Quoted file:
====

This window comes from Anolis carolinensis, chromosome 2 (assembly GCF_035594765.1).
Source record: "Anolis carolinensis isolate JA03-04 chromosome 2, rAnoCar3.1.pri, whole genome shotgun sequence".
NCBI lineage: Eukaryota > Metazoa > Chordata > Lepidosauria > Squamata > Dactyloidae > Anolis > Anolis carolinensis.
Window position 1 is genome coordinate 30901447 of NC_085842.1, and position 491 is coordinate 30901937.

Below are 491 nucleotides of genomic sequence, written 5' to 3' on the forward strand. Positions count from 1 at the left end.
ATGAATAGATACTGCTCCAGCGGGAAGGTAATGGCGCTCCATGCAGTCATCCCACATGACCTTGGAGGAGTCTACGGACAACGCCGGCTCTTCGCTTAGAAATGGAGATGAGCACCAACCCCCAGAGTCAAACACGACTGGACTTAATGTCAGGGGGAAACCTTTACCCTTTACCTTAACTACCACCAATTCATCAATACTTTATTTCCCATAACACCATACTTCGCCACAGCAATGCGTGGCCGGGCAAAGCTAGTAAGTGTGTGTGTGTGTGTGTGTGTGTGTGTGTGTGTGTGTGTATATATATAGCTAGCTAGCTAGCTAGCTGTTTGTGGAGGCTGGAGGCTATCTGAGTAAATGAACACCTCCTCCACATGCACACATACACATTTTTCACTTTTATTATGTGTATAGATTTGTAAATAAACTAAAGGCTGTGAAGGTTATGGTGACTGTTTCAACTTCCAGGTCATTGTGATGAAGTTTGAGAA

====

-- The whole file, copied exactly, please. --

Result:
This window comes from Anolis carolinensis, chromosome 2 (assembly GCF_035594765.1).
Source record: "Anolis carolinensis isolate JA03-04 chromosome 2, rAnoCar3.1.pri, whole genome shotgun sequence".
NCBI lineage: Eukaryota > Metazoa > Chordata > Lepidosauria > Squamata > Dactyloidae > Anolis > Anolis carolinensis.
Window position 1 is genome coordinate 30901447 of NC_085842.1, and position 491 is coordinate 30901937.

Below are 491 nucleotides of genomic sequence, written 5' to 3' on the forward strand. Positions count from 1 at the left end.
ATGAATAGATACTGCTCCAGCGGGAAGGTAATGGCGCTCCATGCAGTCATCCCACATGACCTTGGAGGAGTCTACGGACAACGCCGGCTCTTCGCTTAGAAATGGAGATGAGCACCAACCCCCAGAGTCAAACACGACTGGACTTAATGTCAGGGGGAAACCTTTACCCTTTACCTTAACTACCACCAATTCATCAATACTTTATTTCCCATAACACCATACTTCGCCACAGCAATGCGTGGCCGGGCAAAGCTAGTAAGTGTGTGTGTGTGTGTGTGTGTGTGTGTGTGTGTGTGTGTATATATATAGCTAGCTAGCTAGCTAGCTGTTTGTGGAGGCTGGAGGCTATCTGAGTAAATGAACACCTCCTCCACATGCACACATACACATTTTTCACTTTTATTATGTGTATAGATTTGTAAATAAACTAAAGGCTGTGAAGGTTATGGTGACTGTTTCAACTTCCAGGTCATTGTGATGAAGTTTGAGAA